EDITORIAL

Wasting their breath:A tale of two parties

It's still just about two years before voters go back to the ballot boxes (assuming we don't have early elections), but politicians are clearly itching to hit the hustings, if one can draw any conclusions from the announcement this month that two new political parties are about to be founded.
There's nothing intrinsically wrong with such ambition, but in these particular cases we have two more examples of failed politicians wasting their time on hopeless political enterprises. Slovakia already has enough of such political dinosaurs, just as it already has enough parties which don't represent any clear ideology save that of power to their founders.
Ján Budaj and Juraj Švec, whose Democratic Union (DÚ) party was recently crushed by Prime Minister Mikuláš Dzurinda's SDKÚ juggernaut, have apparently decided that their country still needs them, and have announced the formation of the Liberal-Democratic Union.

It's still just about two years before voters go back to the ballot boxes (assuming we don't have early elections), but politicians are clearly itching to hit the hustings, if one can draw any conclusions from the announcement this month that two new political parties are about to be founded.

There's nothing intrinsically wrong with such ambition, but in these particular cases we have two more examples of failed politicians wasting their time on hopeless political enterprises. Slovakia already has enough of such political dinosaurs, just as it already has enough parties which don't represent any clear ideology save that of power to their founders.

Ján Budaj and Juraj Švec, whose Democratic Union (DÚ) party was recently crushed by Prime Minister Mikuláš Dzurinda's SDKÚ juggernaut, have apparently decided that their country still needs them, and have announced the formation of the Liberal-Democratic Union.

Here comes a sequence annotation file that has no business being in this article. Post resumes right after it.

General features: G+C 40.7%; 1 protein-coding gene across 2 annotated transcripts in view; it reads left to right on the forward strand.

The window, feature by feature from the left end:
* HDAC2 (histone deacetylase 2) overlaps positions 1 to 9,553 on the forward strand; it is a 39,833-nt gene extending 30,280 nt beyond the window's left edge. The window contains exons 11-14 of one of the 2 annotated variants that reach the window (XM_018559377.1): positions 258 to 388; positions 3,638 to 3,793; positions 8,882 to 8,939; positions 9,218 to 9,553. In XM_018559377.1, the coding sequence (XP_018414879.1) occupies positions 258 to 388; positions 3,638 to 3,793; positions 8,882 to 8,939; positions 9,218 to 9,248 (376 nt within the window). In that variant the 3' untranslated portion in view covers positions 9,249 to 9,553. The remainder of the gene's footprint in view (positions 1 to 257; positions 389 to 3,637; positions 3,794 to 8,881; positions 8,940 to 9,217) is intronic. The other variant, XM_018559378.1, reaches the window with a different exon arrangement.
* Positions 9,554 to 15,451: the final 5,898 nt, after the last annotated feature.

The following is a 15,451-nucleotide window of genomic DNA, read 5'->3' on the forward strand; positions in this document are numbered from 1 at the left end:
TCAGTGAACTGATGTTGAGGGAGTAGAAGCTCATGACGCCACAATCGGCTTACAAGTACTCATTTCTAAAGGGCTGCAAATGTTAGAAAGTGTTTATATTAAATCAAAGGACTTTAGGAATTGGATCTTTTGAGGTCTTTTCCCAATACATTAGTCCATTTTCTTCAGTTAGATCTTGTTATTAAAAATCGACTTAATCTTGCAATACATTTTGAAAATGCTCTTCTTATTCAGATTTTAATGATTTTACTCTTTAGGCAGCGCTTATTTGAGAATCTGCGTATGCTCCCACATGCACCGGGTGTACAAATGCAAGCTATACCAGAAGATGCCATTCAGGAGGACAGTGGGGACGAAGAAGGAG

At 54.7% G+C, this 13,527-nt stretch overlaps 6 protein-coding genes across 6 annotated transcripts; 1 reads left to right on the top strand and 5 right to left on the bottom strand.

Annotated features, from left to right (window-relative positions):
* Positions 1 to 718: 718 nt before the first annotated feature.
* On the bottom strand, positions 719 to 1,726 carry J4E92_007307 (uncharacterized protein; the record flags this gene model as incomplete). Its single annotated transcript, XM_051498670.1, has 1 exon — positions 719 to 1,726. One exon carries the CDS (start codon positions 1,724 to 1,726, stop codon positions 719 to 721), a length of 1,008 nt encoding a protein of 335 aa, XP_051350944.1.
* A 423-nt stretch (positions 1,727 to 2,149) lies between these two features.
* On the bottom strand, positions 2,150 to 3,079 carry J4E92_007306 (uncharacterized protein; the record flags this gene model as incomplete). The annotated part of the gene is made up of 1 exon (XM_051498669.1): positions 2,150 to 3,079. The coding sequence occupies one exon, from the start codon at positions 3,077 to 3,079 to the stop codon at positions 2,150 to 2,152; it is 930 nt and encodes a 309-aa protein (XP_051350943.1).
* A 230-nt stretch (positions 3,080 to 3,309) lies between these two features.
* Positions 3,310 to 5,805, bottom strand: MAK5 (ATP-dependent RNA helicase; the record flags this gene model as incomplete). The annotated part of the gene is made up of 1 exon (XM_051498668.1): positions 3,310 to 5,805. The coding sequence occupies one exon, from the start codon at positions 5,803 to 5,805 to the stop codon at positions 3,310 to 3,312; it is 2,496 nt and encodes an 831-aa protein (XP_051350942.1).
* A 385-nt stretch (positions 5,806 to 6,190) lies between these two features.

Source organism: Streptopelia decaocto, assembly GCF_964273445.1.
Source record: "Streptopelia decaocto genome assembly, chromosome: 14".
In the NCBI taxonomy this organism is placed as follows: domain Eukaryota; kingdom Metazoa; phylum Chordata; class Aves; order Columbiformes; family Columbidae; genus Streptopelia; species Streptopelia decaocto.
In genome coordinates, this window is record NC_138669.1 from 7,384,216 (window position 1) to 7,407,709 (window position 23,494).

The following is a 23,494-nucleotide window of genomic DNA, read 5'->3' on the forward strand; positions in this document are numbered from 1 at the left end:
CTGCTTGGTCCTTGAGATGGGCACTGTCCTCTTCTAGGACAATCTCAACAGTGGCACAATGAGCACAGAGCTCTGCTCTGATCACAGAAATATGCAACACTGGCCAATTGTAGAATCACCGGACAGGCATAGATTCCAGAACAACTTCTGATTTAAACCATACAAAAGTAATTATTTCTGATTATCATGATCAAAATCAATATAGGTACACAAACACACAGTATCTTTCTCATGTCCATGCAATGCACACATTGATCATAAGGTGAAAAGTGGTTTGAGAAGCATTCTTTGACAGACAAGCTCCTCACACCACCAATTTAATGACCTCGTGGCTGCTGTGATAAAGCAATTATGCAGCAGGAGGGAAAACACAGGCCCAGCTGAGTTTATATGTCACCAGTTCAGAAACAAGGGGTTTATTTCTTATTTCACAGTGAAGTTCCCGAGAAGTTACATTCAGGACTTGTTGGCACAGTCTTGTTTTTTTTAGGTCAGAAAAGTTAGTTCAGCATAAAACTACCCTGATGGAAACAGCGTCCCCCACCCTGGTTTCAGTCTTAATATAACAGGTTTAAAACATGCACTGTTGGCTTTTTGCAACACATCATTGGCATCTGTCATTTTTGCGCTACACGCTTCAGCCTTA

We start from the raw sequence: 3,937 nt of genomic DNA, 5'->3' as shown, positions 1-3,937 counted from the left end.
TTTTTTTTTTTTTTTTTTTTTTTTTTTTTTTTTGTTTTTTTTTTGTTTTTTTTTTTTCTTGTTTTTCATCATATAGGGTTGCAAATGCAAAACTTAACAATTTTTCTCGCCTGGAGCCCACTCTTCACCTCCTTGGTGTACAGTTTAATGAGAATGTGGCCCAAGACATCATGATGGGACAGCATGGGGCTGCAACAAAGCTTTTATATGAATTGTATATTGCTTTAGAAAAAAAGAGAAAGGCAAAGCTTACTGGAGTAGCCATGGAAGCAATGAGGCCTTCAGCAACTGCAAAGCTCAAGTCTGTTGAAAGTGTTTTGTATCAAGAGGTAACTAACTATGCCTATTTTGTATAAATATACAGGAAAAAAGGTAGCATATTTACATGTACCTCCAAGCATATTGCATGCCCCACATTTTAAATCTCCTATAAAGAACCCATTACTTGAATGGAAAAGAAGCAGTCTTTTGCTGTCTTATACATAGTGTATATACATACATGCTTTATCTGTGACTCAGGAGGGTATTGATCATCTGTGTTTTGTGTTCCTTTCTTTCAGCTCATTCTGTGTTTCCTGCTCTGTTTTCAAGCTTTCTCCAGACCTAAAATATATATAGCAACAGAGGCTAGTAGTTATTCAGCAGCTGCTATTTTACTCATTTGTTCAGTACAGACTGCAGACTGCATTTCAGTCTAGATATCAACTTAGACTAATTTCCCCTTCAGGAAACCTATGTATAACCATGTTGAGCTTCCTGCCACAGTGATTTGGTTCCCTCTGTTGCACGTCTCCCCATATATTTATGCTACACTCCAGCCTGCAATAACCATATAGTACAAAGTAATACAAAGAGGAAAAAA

František Gaulieder, the MP who was booted out of parliament by Vladimír Mečiar's Movement for a Democratic Slovakia (HZDS) in 1996 for daring to leave the party, now says (or at least doesn't deny) he is about to launch his own political vehicle, to be a party "slightly right of centre, with subtle elements of a social feeling".

Who is going to vote for these people? Gaulieder, for example, was a political nobody until Mečiar made a martyr of him; having now been out of the limelight for almost a year, given that his case against parliament has been settled, he is clearly looking for a passage back to the evening news, and couldn't care less if he gets there spouting rightist, centrist or 'social feeling' ideology.

And Budaj, who reached the summit of his political career over a decade ago shortly after the 1989 revolution - no one, clearly, has told him that his charisma is not sufficient to inflate the tired political project he has announced.

Personalities, rather than policies, still very much rule Slovak politics, and in failing to clearly define their parties or the need for them, Gaulieder, Budaj and Švec are simply following a trend begun by Dzurinda's former SDK. A bizarre mix of socialists, liberals and free-marketeers, the SDK was supposed to return to a five party coalition following the 1998 elections, but instead had its political assets stripped by the PM himself, who carted away its brightest stars to the SDKÚ.

But no matter who 'started it', it's high time that someone put an end to it and launched the kind of party Slovakia really needs - one that comes up with a logically consistent platform, tells voters exactly what it stands for, and then puts what it preaches into practice.

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